Piaget, Assimilation, Accommodation and the Blue Potato Chips
by Dr. Diane Finley, Prince George's Community College
Eastern Psychological Association Boston MA March 7-10, 2002
Question: How can we help students better learn the concepts of schema, accommodation and assimilation?
Rationale: Instructors of the General Psychology class are always struggling to find active learning strategies that will both increase interest in their students who are often not psychology majors and will enhance their learning of course concepts. Using unusual food is one way to accomplish both of these goals.
Two of the concepts that often give students in General Psychology difficulty are Piagetís assimilation and accommodation. Since these concepts are core to understanding Piagetís theory, finding a way to help students understand them is essential. Because the students at a community college are often a very diverse group, it is also important to find illustrations that will be common to many cultures. In this activity, potatoes are used to accomplish the task.
Methodology: When students enter the classroom, they are asked to draw a picture of a potato and also to write a description of the potato, including look, smell and taste. This request frequently elicits giggles.
The next step is to compile the descriptions from the students. Students are put into small groups and asked to come up with a common picture and description. After the groups have done this, we create a common, class picture of a potato. This description is used to introduce the concept of schema. These descriptions usually include brown or red skin potatoes, orange or white insides.
I then ask if a yellow potato would be considered unusual. Yukon Gold potatoes (which have a pale brown skin and gold pulp inside) are introduced along with the concept of assimilation. For most students, yellow is not that far removed from orange, it is considered merely a variation of orange, and thus it is not a big leap to just modify their description of a potato to include yellow pulp.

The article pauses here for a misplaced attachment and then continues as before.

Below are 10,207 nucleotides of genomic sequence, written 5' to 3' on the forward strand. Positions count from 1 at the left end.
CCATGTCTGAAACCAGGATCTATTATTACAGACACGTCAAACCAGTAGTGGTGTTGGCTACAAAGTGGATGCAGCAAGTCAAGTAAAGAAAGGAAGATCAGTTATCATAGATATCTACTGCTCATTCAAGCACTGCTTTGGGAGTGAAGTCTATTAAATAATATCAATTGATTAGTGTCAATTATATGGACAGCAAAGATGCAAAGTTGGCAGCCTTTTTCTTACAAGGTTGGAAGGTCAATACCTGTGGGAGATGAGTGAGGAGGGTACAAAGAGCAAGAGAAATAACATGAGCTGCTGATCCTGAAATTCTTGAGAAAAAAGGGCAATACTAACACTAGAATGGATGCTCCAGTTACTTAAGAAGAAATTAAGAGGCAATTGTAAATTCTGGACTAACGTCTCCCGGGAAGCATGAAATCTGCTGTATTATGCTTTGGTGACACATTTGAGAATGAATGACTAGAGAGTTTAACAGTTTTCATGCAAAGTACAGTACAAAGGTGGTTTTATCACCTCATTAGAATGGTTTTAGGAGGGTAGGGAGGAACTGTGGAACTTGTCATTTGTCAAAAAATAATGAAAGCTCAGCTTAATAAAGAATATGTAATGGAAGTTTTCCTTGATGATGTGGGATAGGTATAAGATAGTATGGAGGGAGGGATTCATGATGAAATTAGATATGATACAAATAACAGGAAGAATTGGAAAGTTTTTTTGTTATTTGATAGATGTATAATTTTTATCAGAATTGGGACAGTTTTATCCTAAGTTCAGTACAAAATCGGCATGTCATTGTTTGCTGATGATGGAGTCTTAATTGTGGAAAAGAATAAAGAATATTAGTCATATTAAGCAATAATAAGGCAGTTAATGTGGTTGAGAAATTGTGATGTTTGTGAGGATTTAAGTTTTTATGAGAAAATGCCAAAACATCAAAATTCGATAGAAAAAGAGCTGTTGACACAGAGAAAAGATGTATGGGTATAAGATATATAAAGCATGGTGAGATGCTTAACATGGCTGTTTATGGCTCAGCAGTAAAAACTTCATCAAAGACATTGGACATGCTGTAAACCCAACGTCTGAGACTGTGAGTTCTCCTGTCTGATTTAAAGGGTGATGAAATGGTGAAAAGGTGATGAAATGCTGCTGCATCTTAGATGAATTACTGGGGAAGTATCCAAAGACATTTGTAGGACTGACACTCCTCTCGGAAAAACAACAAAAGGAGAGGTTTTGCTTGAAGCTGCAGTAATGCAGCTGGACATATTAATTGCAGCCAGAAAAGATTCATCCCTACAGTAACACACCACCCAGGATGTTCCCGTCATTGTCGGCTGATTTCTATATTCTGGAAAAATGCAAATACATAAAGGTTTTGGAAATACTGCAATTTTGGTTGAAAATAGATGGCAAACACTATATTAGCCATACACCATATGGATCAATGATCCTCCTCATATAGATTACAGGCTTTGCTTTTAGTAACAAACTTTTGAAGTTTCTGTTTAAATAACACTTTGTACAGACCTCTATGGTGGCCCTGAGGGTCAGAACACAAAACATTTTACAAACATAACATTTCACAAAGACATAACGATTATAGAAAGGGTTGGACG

I then ask if students would consider having blue potatoes. Most find this concept unfathomable, unappetizing and unrelated to their schema of potatoes. Gourmet blue potato chips are then distributed, introducing the concept of accommodation. Blue is so far removed from their schemas that they must then change their schema of potato.
Other ways of dealing with incongruent information are also discussed as is the notion that we have schemas for unimportant things (like potatoes) and important issues (like religion and culture).
Results: Following use of this activity, student performance on related questions on an exam improved over classes that did not use the demonstration. Students also stated that they were more interested in the concept. Students from previous semesters have talked about the activity and Piagetian concepts in subsequent classes and seem to have retained the information longer.
Interpretation: This quick and inexpensive demonstration is an effective way of teaching Piagetian concepts. It crosses culture and is non-threatening.